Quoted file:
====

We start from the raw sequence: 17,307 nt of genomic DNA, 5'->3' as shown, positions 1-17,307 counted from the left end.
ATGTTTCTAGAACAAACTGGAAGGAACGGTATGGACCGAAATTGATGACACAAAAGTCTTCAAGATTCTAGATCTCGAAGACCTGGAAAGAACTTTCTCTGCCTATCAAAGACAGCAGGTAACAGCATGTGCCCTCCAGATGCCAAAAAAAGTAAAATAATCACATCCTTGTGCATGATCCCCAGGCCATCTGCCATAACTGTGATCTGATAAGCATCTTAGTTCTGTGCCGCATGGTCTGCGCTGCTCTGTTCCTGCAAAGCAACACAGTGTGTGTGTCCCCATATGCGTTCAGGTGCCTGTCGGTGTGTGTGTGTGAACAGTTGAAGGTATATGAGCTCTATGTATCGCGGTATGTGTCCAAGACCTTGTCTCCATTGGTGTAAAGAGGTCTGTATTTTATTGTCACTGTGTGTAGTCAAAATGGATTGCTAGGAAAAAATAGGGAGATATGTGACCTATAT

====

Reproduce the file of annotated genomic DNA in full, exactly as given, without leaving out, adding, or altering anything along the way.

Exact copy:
We start from the raw sequence: 17,307 nt of genomic DNA, 5'->3' as shown, positions 1-17,307 counted from the left end.
ATGTTTCTAGAACAAACTGGAAGGAACGGTATGGACCGAAATTGATGACACAAAAGTCTTCAAGATTCTAGATCTCGAAGACCTGGAAAGAACTTTCTCTGCCTATCAAAGACAGCAGGTAACAGCATGTGCCCTCCAGATGCCAAAAAAAGTAAAATAATCACATCCTTGTGCATGATCCCCAGGCCATCTGCCATAACTGTGATCTGATAAGCATCTTAGTTCTGTGCCGCATGGTCTGCGCTGCTCTGTTCCTGCAAAGCAACACAGTGTGTGTGTCCCCATATGCGTTCAGGTGCCTGTCGGTGTGTGTGTGTGAACAGTTGAAGGTATATGAGCTCTATGTATCGCGGTATGTGTCCAAGACCTTGTCTCCATTGGTGTAAAGAGGTCTGTATTTTATTGTCACTGTGTGTAGTCAAAATGGATTGCTAGGAAAAAATAGGGAGATATGTGACCTATAT